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New Delhi:

 
In a new twist in the Vijay Mallya case, a certain document connected with the case in the Supreme Court has gone missing from the apex court files.

A bench comprising Justices U.U. Lalit and Ashok Bhushan adjourned the hearing to August 20.

It was hearing the review plea filed by Mallya against a July 14, 2017 judgment wherein he was found guilty of contempt for not paying Rs 9,000 crore dues to banks despite repeated directions, although he had transferred $40 million to his children.

The bench was looking for a reply on an intervention application, which it seemed has gone missing from the case papers.

Parties involved in the case sought more time to file fresh copies.

On June 19, the Supreme Court sought an explanation from its registry regarding Mallya’s appeal against the May 2017 conviction in the contempt case for not repaying Rs 9,000 crore dues to banks not listed for the last 3 years.

A bench comprising Justices Lalit and Bhushan had asked the Registry to furnish all the details including names of the officials who had dealt with the file concerning the Review Petition for last three years.

The bench said according to the record, placed before it, the review petition was not listed before the court for the last three years. “Before we deal with the submissions raised in the Review Petition, we direct the Registry to explain why the Review Petition was not listed before the concerned Court for last three years,” said the bench.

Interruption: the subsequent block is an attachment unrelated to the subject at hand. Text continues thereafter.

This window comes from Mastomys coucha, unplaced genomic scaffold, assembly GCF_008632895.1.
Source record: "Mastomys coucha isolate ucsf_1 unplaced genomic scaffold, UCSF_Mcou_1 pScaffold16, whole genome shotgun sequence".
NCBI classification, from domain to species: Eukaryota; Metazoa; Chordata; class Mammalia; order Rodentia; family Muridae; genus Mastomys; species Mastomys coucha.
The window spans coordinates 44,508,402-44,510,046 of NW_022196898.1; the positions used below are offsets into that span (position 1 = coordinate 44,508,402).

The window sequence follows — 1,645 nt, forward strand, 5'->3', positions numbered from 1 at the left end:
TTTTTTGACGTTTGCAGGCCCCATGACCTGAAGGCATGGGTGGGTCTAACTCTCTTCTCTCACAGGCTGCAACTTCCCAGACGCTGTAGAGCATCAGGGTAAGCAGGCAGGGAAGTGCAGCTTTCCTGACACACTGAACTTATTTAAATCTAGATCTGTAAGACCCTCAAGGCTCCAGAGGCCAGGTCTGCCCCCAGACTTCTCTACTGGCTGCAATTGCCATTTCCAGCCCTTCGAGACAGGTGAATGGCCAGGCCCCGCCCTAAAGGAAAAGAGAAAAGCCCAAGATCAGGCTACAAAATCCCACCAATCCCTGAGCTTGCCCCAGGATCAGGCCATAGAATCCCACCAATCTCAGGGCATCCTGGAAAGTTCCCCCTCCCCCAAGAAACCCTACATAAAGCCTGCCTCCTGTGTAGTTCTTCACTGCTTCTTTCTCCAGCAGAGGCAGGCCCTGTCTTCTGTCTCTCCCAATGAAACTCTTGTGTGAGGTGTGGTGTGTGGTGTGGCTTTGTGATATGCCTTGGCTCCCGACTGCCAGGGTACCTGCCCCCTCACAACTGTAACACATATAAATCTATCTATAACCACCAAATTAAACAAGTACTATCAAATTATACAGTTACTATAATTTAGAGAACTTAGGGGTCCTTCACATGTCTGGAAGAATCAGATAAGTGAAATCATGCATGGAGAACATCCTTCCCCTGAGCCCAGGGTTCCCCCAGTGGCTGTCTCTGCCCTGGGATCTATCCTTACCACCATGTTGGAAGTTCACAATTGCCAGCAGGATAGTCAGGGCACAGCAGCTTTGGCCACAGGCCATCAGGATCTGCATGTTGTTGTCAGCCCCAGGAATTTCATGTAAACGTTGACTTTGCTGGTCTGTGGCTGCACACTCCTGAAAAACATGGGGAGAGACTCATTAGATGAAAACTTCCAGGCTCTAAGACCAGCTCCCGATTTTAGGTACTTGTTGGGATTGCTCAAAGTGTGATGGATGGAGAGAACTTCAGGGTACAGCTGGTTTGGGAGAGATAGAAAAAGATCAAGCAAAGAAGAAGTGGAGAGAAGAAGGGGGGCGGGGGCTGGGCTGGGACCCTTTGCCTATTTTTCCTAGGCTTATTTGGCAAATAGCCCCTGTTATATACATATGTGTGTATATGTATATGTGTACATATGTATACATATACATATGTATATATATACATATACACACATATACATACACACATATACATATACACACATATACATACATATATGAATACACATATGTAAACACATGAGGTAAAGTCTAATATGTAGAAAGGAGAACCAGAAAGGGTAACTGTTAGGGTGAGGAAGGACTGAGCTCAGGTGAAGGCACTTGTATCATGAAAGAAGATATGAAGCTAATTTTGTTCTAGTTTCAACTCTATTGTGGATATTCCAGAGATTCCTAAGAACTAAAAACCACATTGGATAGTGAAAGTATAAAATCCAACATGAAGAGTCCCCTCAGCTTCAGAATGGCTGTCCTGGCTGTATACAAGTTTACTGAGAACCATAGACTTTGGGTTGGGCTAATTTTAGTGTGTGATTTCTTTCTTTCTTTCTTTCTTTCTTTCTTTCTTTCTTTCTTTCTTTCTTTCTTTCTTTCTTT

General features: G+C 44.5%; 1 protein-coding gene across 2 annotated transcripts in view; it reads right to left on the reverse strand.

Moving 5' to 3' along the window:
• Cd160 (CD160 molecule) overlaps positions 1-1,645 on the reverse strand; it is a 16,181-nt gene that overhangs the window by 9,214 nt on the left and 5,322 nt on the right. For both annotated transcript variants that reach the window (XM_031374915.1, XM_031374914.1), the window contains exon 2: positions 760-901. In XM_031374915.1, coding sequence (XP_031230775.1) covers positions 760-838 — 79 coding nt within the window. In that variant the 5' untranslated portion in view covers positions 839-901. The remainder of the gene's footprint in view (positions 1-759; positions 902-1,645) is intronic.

In May 2017, the apex court held him guilty of contempt of court for transferring $40 million to his children and ordered him to appear on July 10 to argue on the quantum of punishment.

The bench said let the explanation be furnished within two weeks. “The Review Petition shall, thereafter, be considered on merits,” it added.

In 2017, the apex court passed the order on a contempt petition against Mallya by a consortium of banks led by the SBI. The banks claimed Mallya transferred $40 million from Diageo to his children’s accounts and did not use this money to clear his debt. Banks cited this as a violation of judicial orders.

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